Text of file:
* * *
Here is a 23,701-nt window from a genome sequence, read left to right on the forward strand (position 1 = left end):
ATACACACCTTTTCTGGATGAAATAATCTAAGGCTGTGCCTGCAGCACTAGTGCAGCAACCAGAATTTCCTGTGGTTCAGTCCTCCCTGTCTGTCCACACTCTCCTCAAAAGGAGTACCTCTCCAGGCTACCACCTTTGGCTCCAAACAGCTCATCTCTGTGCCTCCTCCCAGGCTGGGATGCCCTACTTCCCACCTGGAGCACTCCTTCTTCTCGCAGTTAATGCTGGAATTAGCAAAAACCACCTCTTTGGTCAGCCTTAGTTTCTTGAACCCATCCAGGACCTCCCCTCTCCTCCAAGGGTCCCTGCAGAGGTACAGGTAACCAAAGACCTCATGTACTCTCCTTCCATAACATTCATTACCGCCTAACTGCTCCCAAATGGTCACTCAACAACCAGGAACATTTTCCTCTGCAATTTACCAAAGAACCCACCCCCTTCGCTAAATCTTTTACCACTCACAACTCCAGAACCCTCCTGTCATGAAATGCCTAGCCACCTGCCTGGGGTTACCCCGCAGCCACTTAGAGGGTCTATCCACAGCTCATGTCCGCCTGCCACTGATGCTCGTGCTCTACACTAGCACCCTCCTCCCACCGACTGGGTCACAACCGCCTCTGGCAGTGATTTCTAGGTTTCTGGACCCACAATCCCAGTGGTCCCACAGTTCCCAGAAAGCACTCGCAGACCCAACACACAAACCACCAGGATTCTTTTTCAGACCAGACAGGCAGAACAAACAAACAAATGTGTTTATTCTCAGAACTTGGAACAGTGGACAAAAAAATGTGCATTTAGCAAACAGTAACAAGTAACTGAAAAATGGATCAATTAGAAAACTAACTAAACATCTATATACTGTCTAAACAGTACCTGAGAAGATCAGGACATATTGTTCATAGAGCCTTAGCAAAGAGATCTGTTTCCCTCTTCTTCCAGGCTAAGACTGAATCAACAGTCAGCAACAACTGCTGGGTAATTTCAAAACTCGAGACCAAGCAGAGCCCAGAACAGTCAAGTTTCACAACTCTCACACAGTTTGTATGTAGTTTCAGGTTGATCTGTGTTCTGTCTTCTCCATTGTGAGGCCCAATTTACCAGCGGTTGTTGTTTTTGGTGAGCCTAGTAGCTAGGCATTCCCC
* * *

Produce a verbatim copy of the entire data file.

Here is a 23,701-nt window from a genome sequence, read left to right on the forward strand (position 1 = left end):
ATACACACCTTTTCTGGATGAAATAATCTAAGGCTGTGCCTGCAGCACTAGTGCAGCAACCAGAATTTCCTGTGGTTCAGTCCTCCCTGTCTGTCCACACTCTCCTCAAAAGGAGTACCTCTCCAGGCTACCACCTTTGGCTCCAAACAGCTCATCTCTGTGCCTCCTCCCAGGCTGGGATGCCCTACTTCCCACCTGGAGCACTCCTTCTTCTCGCAGTTAATGCTGGAATTAGCAAAAACCACCTCTTTGGTCAGCCTTAGTTTCTTGAACCCATCCAGGACCTCCCCTCTCCTCCAAGGGTCCCTGCAGAGGTACAGGTAACCAAAGACCTCATGTACTCTCCTTCCATAACATTCATTACCGCCTAACTGCTCCCAAATGGTCACTCAACAACCAGGAACATTTTCCTCTGCAATTTACCAAAGAACCCACCCCCTTCGCTAAATCTTTTACCACTCACAACTCCAGAACCCTCCTGTCATGAAATGCCTAGCCACCTGCCTGGGGTTACCCCGCAGCCACTTAGAGGGTCTATCCACAGCTCATGTCCGCCTGCCACTGATGCTCGTGCTCTACACTAGCACCCTCCTCCCACCGACTGGGTCACAACCGCCTCTGGCAGTGATTTCTAGGTTTCTGGACCCACAATCCCAGTGGTCCCACAGTTCCCAGAAAGCACTCGCAGACCCAACACACAAACCACCAGGATTCTTTTTCAGACCAGACAGGCAGAACAAACAAACAAATGTGTTTATTCTCAGAACTTGGAACAGTGGACAAAAAAATGTGCATTTAGCAAACAGTAACAAGTAACTGAAAAATGGATCAATTAGAAAACTAACTAAACATCTATATACTGTCTAAACAGTACCTGAGAAGATCAGGACATATTGTTCATAGAGCCTTAGCAAAGAGATCTGTTTCCCTCTTCTTCCAGGCTAAGACTGAATCAACAGTCAGCAACAACTGCTGGGTAATTTCAAAACTCGAGACCAAGCAGAGCCCAGAACAGTCAAGTTTCACAACTCTCACACAGTTTGTATGTAGTTTCAGGTTGATCTGTGTTCTGTCTTCTCCATTGTGAGGCCCAATTTACCAGCGGTTGTTGTTTTTGGTGAGCCTAGTAGCTAGGCATTCCCC